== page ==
Myanmar Activists Sell Eggs Cheaply Amid Skyrocketing Prices for Food

Food prices have climbed sharply as families struggle to survive amid a surge in COVID-19 infections that is killing hundreds every day.

Myanmar Activists Sell Eggs Cheaply Amid Skyrocketing Prices for Food

Groups of social activists in Myanmar have launched a campaign to sell eggs at greatly reduced prices to sick and needy residents as the military-ruled country reels under a spreading COVID pandemic and sharply rising food prices, Myanmar sources say.

Food and clothing costs have skyrocketed in Myanmar as families struggle to survive amid a third wave of COVID-19 infections that is now killing hundreds every day, sources in the country say, with the price of eggs alone climbing three times since the Feb. 1 military coup that ousted the country’s democratically elected civilian government.

And with Myanmar’s ruling military now failing to meet basic needs, a new movement has appeared in Myanmar’s towns and cities to sell eggs normally costing 200 kyat (U.S. $0.061) to 300 (U.S. $0.18) for only 5 kyat each.

“Eggs are a staple food for the common people,” said Ye Zaw, owner of the Flannel Box clothing store in Myanmar’s largest city Yangon, who launched the campaign that is now spreading to other towns and cities in the country, including Mandalay.

“When I went to the market, I was saddened to see people buying only two eggs because they cost 250 kyat each. This is the time to share what you have with others,” he said. “We need to help those who are less fortunate.”

“It’s not easy to buy eggs anymore, as all prices are rising,” said Lin Thura, a resident of Lashio in northern Myanmar’s Shan state who now also sells eggs at a quota of 10 per household at the new reduced price.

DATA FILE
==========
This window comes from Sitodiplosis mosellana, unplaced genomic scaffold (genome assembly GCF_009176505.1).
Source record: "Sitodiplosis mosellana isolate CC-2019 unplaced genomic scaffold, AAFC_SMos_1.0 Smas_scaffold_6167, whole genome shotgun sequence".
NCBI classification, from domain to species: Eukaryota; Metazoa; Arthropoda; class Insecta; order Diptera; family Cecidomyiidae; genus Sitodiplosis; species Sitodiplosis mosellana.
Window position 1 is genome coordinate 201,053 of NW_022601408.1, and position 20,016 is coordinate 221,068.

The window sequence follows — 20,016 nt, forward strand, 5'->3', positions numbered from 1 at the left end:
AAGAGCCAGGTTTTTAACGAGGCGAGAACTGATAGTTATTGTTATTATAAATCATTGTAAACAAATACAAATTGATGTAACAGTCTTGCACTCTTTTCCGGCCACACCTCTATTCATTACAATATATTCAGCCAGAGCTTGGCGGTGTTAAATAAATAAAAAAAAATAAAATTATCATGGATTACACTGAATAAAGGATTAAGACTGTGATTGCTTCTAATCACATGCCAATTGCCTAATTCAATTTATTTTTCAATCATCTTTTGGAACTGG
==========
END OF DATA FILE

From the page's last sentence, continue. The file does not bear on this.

“When they started selling eggs for five kyat in Yangon, I thought I would like to do something like that here in Lashio, too,” he said.

Residents waiting in line to buy the eggs at their new price say they hope the staple food will help to keep them healthy and are careful to observe distancing and other COVID-prevention protocols, sources said.

Five-kyat notes are seen in a receipt box in the Flannel Box store in Yangon in an undated photo. Photo: Ye Zaw

'Prices completely unaffordable'

Speaking to RFA, a housewife in Yangon described what it is like to shop for food as prices continue to quickly climb under military rule.

“I used to pay 300 kyat for [a small quantity] of garlic, but now I have to pay 700 kyat,” she said. “I have to buy it whenever it’s available, and I have no choice but to pay that amount.”

“The cost of drugs is even worse, and face masks that used to cost 1000 kyat each now cost 2500 kyat. Items that are often out of stock are more expensive now, and even regular groceries that used to cost around 100 kyat now cost twice as much,” she said.

“The prices are completely unaffordable.”

Myanmar’s ruling junta is fully responsible for the sharp climb in the prices of everyday commodities, said political analyst Aung Thu Nyein.

“Goods are being transported and distributed [inefficiently] in different places, and this has become a problem. That’s why prices are climbing out of control,” he said, adding, “Another problem is that people are panicking because of the spread of COVID-19.”

Flooding in areas of the country has also compounded the problem, he said.

“Floods have affected border trade as well, and if the flooding continues the situation will only get worse. The junta must do something to manage the situation,” he said.

In an economic update published Monday, the World Bank said Myanmar’s economy is expected to contract by about 18 percent in the current fiscal year (Oct. 2020-Sept. 2021), threatening to wipe out the progress the country had made over the past decade of increasingly civilian rule.

Reported by Soe San Aung. Translated by Khin Maung Nyane. Written in English by Richard Finney.

Source : Radio Free Asia More   

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Junta Troops Arrest Dozens of PDF Militiamen in Myanmar’s Sagaing Region

The Mingin PDF says its fighters were ambushed after surrounding a pro-military village.

Junta Troops Arrest Dozens of PDF Militiamen in Myanmar’s Sagaing Region

Troops loyal to Myanmar’s junta arrested nearly 60 members of the People’s Defense Force (PDF) militia in Sagaing region’s embattled Mingin township on Wednesday with the help of a paramilitary group, prompting thousands of villagers to flee their homes for safety, according to sources.